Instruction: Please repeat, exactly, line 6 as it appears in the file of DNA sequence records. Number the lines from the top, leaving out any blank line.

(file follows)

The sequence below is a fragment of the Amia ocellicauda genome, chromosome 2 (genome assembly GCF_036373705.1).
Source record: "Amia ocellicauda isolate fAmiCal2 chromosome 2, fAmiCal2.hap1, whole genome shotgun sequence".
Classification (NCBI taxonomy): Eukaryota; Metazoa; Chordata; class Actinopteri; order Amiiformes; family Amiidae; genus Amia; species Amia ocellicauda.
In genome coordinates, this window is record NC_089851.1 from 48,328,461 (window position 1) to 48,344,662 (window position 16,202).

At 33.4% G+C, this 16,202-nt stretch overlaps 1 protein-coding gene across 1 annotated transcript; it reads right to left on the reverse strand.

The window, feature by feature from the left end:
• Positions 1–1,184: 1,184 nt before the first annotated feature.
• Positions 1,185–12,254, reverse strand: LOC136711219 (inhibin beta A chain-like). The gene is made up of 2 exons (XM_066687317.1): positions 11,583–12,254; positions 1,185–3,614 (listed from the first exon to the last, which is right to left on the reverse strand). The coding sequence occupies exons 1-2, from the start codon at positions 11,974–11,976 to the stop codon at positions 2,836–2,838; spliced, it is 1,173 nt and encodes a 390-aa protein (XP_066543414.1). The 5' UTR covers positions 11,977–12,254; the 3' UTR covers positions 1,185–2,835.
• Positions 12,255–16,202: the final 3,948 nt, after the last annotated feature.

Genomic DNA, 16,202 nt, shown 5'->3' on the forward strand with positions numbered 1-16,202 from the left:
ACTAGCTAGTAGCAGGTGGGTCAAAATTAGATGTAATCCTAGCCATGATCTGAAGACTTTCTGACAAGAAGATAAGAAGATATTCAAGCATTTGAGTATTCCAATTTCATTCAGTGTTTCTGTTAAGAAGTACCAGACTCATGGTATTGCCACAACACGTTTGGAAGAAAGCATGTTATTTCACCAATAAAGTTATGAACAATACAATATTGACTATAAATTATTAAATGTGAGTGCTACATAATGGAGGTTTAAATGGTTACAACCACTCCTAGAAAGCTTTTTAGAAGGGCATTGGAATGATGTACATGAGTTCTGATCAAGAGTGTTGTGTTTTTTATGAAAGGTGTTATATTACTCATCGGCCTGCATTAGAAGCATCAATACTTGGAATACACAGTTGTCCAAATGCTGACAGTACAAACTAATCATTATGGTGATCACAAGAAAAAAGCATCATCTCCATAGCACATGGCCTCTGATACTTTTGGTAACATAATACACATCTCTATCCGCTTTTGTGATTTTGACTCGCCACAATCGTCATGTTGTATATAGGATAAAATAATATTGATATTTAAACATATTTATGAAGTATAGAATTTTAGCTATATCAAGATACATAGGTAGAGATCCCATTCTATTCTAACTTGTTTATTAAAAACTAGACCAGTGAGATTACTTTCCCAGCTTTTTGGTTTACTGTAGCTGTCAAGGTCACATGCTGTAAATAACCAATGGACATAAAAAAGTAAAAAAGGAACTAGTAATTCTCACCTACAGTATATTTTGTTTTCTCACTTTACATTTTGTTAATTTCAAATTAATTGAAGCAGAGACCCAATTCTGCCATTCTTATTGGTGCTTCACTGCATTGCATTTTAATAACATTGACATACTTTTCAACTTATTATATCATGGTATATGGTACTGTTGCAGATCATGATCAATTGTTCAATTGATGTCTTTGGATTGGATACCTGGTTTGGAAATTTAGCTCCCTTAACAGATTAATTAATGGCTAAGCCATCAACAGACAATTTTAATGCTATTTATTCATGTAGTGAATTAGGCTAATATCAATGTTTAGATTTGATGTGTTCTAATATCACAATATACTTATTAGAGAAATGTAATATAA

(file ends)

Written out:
The window, feature by feature from the left end: